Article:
|EDITOR'S NOTE: BP Ledger carries items for reader information each week from various Southern Baptist-related entities, and news releases of interest from other sources. The items are published as received.
Today's BP Ledger contains items from:
Morning Star News
Southern Baptist Theological Seminary
Charleston Southern University
Uptick Seen in Sudan's Purge of Foreign Christians
NAIROBI, Kenya, (Morning Star News) -- Three South Sudanese took an airline flight out of Sudan tonight after authorities ordered them to leave the country because of their Christian activities -- the latest in a rash of expulsions as the Islamic regime rids the nation of Christianity, sources said.
Dozens of foreign Christians have been ordered to leave the country in the past two months, and many others have fled to Kenya as authorities have stepped up pressure by denying visa renewals and by other means, the sources said. The three Christians ordered to leave the country on Monday (Jan. 28) had been jailed earlier this month.
Sudan's Ministry of Interior, in conjunction with the National Intelligence and Security Services (NISS), ordered a South Sudanese couple, Anthony and Cecilia Jamu, and a pastor also from South Sudan, Ismail Bashir, to leave the country within 24 hours, sources said. Accused of aiding Sudanese churches, Cecilia Jamu was arrested when she was linked with an associate from Germany, Jasmin Neuman, who was deported on Jan. 7.
For many years Neuman had cared for children in Omdurman (opposite Khartoum on the River Nile) who had taken refuge from conflict in Darfur.
After Cecilia Jamu's arrest, her husband was also later jailed, leaving their children to be cared for by friends, the sources said.
The government incarcerated Pastor Bashir also on Jan. 7 for his involvement with a Christian radio station owned by Sudmedia, they said. The government suspected the radio station had ties with a Korean pastor, Kang Bomjin, who along with his wife Sune Kang had been deported on Dec. 10 because of their Christian activities.
Before his deportation, Bomjin owned a farm that Sudan's intelligence service confiscated, forcing him to sell his cows, sheep and other animals at throw-away prices, sources said. The pastor received no compensation for the land.
Another foreign Christian, Ronald Ssemuwemba of Uganda, had been living on Bomjin's land. Also accused of engaging in Christian activities, Sudanese authorities early this month arrested and beat Ssemuwemba after linking him with Christian organizations - confiscating his passport, laptop and cell phone before ordering him to leave the country, sources said.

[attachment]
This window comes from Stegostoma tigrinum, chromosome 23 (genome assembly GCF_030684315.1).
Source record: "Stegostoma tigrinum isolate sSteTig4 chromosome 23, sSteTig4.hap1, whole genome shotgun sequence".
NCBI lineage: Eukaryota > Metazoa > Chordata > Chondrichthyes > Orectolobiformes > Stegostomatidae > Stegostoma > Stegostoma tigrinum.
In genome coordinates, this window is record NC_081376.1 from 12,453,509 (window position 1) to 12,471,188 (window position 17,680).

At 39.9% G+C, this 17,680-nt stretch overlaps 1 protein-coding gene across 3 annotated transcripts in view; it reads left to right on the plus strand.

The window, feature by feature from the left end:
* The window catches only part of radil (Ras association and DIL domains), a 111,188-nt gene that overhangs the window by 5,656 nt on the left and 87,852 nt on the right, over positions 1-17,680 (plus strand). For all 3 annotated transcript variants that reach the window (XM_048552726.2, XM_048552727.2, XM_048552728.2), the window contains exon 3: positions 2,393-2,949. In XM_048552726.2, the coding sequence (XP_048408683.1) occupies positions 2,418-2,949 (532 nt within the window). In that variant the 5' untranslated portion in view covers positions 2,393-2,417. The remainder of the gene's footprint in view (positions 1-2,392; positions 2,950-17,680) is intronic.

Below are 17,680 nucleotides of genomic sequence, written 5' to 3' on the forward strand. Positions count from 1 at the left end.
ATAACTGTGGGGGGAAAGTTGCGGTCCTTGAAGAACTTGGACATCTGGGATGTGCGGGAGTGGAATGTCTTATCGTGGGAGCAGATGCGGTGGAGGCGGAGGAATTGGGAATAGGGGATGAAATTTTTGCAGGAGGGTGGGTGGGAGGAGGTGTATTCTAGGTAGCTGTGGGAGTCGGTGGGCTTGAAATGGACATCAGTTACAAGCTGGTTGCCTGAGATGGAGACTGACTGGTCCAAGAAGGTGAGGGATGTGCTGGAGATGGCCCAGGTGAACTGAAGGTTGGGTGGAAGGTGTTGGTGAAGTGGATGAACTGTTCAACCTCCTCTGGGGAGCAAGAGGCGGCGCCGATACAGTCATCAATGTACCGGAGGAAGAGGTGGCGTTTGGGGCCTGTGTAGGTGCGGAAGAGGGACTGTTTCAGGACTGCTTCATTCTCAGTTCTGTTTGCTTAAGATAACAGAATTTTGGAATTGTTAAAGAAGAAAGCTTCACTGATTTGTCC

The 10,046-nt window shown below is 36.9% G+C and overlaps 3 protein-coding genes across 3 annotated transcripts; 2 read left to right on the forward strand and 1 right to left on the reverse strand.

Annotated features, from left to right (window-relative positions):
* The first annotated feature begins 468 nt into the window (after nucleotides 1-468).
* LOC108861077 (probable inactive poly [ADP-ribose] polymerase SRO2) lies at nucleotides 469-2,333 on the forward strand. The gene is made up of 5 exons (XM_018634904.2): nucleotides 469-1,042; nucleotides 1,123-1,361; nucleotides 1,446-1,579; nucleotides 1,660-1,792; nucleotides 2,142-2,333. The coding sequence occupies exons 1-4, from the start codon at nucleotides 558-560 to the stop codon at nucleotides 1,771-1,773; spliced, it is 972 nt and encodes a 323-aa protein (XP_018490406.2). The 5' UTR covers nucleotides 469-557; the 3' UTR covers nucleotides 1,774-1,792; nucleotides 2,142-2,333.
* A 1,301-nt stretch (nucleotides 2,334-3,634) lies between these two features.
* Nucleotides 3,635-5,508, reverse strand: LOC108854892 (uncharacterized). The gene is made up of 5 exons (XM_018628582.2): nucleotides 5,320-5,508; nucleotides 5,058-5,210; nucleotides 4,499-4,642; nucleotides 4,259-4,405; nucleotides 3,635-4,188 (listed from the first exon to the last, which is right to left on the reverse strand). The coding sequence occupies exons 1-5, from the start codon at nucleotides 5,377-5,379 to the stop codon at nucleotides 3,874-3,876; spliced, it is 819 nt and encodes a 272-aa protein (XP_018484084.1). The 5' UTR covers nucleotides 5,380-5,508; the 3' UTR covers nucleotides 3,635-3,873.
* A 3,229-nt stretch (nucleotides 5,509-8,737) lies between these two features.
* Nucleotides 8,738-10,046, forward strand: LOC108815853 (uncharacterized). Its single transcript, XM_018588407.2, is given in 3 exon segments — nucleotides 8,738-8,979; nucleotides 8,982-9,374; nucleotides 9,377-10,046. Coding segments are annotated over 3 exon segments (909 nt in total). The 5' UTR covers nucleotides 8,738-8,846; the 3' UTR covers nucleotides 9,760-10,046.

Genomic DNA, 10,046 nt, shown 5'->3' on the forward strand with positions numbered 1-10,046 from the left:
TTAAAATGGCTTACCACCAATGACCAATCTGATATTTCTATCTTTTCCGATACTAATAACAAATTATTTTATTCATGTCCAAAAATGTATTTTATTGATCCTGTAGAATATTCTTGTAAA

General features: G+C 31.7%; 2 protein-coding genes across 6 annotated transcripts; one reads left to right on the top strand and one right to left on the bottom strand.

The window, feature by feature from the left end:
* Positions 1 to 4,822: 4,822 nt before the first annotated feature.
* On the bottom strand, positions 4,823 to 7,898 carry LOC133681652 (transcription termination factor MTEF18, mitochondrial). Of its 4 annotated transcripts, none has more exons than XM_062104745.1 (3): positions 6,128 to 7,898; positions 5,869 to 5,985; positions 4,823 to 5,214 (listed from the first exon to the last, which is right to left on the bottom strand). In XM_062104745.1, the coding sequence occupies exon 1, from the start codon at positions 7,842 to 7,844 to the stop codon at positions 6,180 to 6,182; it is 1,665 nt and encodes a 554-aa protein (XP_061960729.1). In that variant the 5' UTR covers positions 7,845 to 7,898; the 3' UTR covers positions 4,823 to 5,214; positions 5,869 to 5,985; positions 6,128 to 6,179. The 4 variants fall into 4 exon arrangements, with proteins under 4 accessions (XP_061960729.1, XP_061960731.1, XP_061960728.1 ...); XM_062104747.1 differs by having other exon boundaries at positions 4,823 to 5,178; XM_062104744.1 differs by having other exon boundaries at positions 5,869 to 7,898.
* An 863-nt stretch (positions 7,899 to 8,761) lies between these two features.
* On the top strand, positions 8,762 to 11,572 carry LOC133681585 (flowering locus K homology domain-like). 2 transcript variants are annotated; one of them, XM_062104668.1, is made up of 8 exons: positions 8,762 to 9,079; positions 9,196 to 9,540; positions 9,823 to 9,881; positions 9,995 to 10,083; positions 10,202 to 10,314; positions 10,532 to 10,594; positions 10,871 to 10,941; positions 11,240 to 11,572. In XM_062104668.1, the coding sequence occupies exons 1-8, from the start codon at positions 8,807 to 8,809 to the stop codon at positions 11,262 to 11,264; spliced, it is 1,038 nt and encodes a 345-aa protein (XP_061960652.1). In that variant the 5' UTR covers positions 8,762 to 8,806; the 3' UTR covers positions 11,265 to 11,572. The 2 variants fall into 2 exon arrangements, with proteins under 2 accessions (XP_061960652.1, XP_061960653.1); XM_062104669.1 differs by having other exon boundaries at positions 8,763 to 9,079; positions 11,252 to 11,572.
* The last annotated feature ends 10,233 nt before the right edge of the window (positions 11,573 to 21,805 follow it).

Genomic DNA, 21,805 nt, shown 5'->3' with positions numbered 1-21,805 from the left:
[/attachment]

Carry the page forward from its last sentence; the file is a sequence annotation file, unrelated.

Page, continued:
Ssemuwemba, who had lived in Sudan for five years on a student visa, went into hiding with friends until he was found and deported on Jan. 5.
"The Christian atmosphere in Sudan is alarming and frightening," said a Christian source in Khartoum. "This crackdown at the moment for foreigners who are suspected to be Christians in the country is alarming."
The source, who like the others requested anonymity for security reasons, said the government is declining to renew visas of many foreigners suspected of being Christians.
Sudan does not allow missionary visas, and those deported were in the country on tourist, work or humanitarian visas. Besides South Sudanese, many of the deported foreigners were from the United States, Europe or South Korea, sources said.
The government of President Omar al-Bashir, who is wanted for crimes against humanity, has reportedly indicated that foreigners will find it more difficult to renew visas, and it has reiterated its policy that all arriving foreigners must register with the immigration department within 24 hours of arrival.
A Kenya government source noted that many foreign church workers, especially Western Caucasians, have been leaving Sudan on short notice at a high rate, with most of those going initially to Kenya.
Harassment, violence and arrests of Christians have reportedly intensified since the secession of South Sudan in July 2011, when Bashir vowed to adopt a stricter version of sharia (Islamic law) and recognize only Islamic culture and the Arabic language. South Sudanese have been ordered to leave the country following the new republic's secession, but thousands are reportedly stranded in the north due to loss of jobs, poverty, transportation limitations and ethnic and tribal conflict in South Sudan.
South Sudanese Christians in Sudan have faced increased hostilities due to their ethnic origins - though thousands have little or no ties to South Sudan - and their faith.
On Dec. 19, security forces arrested at least four staff members of Sudmedia, a non-profit company that produces Christian songs and films, and interrogated them because the manager, Nehemiah Lopai, is a South Sudanese national and a Christian. The staff members, whose identities were withheld for security reasons, were released the following day.
Schools Shut Down
Similarly, authorities in Khartoum have ordered the closure of two Christian-run schools, sources said.